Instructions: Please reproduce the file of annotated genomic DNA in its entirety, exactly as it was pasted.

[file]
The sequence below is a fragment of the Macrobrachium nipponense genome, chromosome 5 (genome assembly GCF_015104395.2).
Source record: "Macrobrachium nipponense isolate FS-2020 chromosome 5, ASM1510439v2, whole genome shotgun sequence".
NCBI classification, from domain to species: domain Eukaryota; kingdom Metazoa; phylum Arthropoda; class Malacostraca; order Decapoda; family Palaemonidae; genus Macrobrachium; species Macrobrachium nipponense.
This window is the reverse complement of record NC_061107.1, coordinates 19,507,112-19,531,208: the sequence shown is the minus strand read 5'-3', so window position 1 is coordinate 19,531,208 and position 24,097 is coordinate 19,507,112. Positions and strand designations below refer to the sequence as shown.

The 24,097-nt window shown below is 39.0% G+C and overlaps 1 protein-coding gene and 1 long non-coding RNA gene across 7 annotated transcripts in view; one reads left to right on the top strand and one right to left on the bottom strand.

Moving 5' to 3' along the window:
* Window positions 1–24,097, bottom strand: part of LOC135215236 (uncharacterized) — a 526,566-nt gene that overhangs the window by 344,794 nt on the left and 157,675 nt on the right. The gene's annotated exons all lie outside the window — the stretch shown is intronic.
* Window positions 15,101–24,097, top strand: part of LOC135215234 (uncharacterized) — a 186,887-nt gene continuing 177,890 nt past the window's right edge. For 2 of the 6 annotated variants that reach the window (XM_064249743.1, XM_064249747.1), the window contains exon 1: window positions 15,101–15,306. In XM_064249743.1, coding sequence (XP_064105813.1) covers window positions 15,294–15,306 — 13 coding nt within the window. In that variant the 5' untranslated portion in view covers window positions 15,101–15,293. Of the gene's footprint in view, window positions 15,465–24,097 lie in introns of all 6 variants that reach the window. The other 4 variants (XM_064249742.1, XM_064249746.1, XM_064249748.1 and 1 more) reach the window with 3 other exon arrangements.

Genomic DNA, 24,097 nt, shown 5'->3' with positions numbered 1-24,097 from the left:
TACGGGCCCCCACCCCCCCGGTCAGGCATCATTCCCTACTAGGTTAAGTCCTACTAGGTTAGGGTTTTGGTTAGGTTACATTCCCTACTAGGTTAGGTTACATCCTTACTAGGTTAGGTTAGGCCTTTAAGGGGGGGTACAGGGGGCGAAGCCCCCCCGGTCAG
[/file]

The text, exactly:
The sequence below is a fragment of the Macrobrachium nipponense genome, chromosome 5 (genome assembly GCF_015104395.2).
Source record: "Macrobrachium nipponense isolate FS-2020 chromosome 5, ASM1510439v2, whole genome shotgun sequence".
NCBI classification, from domain to species: domain Eukaryota; kingdom Metazoa; phylum Arthropoda; class Malacostraca; order Decapoda; family Palaemonidae; genus Macrobrachium; species Macrobrachium nipponense.
This window is the reverse complement of record NC_061107.1, coordinates 19,507,112-19,531,208: the sequence shown is the minus strand read 5'-3', so window position 1 is coordinate 19,531,208 and position 24,097 is coordinate 19,507,112. Positions and strand designations below refer to the sequence as shown.

The 24,097-nt window shown below is 39.0% G+C and overlaps 1 protein-coding gene and 1 long non-coding RNA gene across 7 annotated transcripts in view; one reads left to right on the top strand and one right to left on the bottom strand.

Moving 5' to 3' along the window:
* Window positions 1–24,097, bottom strand: part of LOC135215236 (uncharacterized) — a 526,566-nt gene that overhangs the window by 344,794 nt on the left and 157,675 nt on the right. The gene's annotated exons all lie outside the window — the stretch shown is intronic.
* Window positions 15,101–24,097, top strand: part of LOC135215234 (uncharacterized) — a 186,887-nt gene continuing 177,890 nt past the window's right edge. For 2 of the 6 annotated variants that reach the window (XM_064249743.1, XM_064249747.1), the window contains exon 1: window positions 15,101–15,306. In XM_064249743.1, coding sequence (XP_064105813.1) covers window positions 15,294–15,306 — 13 coding nt within the window. In that variant the 5' untranslated portion in view covers window positions 15,101–15,293. Of the gene's footprint in view, window positions 15,465–24,097 lie in introns of all 6 variants that reach the window. The other 4 variants (XM_064249742.1, XM_064249746.1, XM_064249748.1 and 1 more) reach the window with 3 other exon arrangements.

Genomic DNA, 24,097 nt, shown 5'->3' with positions numbered 1-24,097 from the left:
TACGGGCCCCCACCCCCCCGGTCAGGCATCATTCCCTACTAGGTTAAGTCCTACTAGGTTAGGGTTTTGGTTAGGTTACATTCCCTACTAGGTTAGGTTACATCCTTACTAGGTTAGGTTAGGCCTTTAAGGGGGGGTACAGGGGGCGAAGCCCCCCCGGTCAG